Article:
dft filtering for 50Hz

Robert Oostenveld r.oostenveld at FCDONDERS.RU.NL
Mon Feb 13 12:35:38 CET 2006

Hi Vladimir

> I looked at the data file and I see that in most trials there is a
> TMS pulse
> closer than 10 sec to the pulse I'm looking at. So I can't throw
> out trials
> where I don't get a clean 10 sec segment because then I'll throw
> out most of
> them. I think there are two options the simple one and the
> complicated one:

The method implemented in Fieldtrip to prevent filter atrifacts at
the side of the trial, and also to get a very sharp (dft) line noise
filter, is to pad the complete trial up to cfg.padding on *both*
sides of the original trial. I.e. if you have a trial of 2 seconds,
it will be padded with data for filtering with 4 seconds before and 4
seconds after the original trial. The padding segments are removed
from the data imediately after the filtering has been done.

Related to 50 or 60 Hz line noise filtering: the resulting notch is 1/
Tpadding, i.e. with 10 seconds the notch is 1/10 Hz, with 4 seconds
it would be 1/4 Hz. I leave it up to you to decide whether that is
much, it depends on the frequency and the amount of multi-taper
smoothing that you can apply afterwards. If your data consists of
short trials (e.g. 500ms), you would have a low frequency resolution
anyway (1/0.5=2Hz).

Besides using the default filter padding, you could also do it
manually by modifying the cfg.trl trial definition. In your case I
can imagine that you have plenty of time after the trial but not
before (with the TMS pulse before each trial), so you can do cfg.trl
(:,2) = cfg.trl(:,2)+N*Fsample and specify cfg.padding=0. Afterwards,
you manually have to get rid of the additional data that has been
glued at the end of each trial.

> 1) The simple one is take 4 sec segments. In this case I can get
> enough. The
> question is whether it is better to pad them to 10 sec or less. You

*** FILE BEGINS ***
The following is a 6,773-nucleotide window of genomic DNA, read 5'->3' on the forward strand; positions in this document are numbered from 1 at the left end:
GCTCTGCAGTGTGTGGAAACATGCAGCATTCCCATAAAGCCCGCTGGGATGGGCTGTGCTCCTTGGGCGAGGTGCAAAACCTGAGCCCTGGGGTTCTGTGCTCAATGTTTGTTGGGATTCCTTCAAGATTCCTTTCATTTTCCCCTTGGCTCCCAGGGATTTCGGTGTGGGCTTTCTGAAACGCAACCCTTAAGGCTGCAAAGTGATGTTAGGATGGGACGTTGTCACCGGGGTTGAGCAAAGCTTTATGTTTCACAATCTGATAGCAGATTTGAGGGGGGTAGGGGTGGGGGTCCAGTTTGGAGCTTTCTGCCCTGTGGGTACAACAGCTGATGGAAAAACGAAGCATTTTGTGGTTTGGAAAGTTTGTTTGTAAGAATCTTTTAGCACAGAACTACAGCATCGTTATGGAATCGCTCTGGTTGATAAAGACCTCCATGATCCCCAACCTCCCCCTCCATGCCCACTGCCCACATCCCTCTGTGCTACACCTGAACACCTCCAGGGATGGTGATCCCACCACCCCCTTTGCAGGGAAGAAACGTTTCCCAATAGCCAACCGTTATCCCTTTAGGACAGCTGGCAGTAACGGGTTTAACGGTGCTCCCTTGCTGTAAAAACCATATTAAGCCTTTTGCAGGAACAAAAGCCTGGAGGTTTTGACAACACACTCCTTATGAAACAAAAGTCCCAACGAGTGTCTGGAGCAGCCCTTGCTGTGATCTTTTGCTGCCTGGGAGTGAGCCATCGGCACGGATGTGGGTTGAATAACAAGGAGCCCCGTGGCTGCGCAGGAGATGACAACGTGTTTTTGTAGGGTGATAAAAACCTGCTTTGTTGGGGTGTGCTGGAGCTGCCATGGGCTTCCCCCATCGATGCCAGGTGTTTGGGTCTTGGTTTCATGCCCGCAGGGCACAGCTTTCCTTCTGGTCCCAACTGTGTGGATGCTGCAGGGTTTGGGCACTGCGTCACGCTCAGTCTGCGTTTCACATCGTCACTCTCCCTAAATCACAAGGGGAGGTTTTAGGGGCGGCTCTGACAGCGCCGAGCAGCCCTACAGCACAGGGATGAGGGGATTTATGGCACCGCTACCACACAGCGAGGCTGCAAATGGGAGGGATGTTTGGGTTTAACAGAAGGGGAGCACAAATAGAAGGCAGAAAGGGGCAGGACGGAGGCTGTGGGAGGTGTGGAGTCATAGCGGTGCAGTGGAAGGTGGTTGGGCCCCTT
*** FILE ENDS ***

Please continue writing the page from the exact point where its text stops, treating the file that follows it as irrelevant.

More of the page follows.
> say that
> if I pad them to less I'll get a wider notch. The question is what
> happens
> if I pad too short a segment to 10 sec and how short is too short?

If I were you, I would just give the 4 sec a try. You should not be
too rigid about the 10 seconds, which is a good default for our own
type of long-trial MEG experiments but which is impractically long
for most other experiments.

> 2) I can look at trials one by one, cut as long a segment as I can
> before
> the artifact and pad it if necessary to 10 sec. The question here
> is whether
> this will really improve things greatly. Also how do I implement it
> - should
> I read the data twice - first find the artifacts, rebuild the trl
> structure
> and then read again? Also can I use Fieldtrip artifact functions to
> find the
> artifacts?

Yes you can, but I am not sure what the most sensitive way is of
detecting the TMS artifacts. Look into the artifact_zvalue code and
tweak the preprocessing options (see private/preproc) to make it
sensitive to the TMS artifacts. Probbaly the settings used in
artifact_muscle are already pretty close (except that you should not
do the boxcar).


More information about the fieldtrip mailing list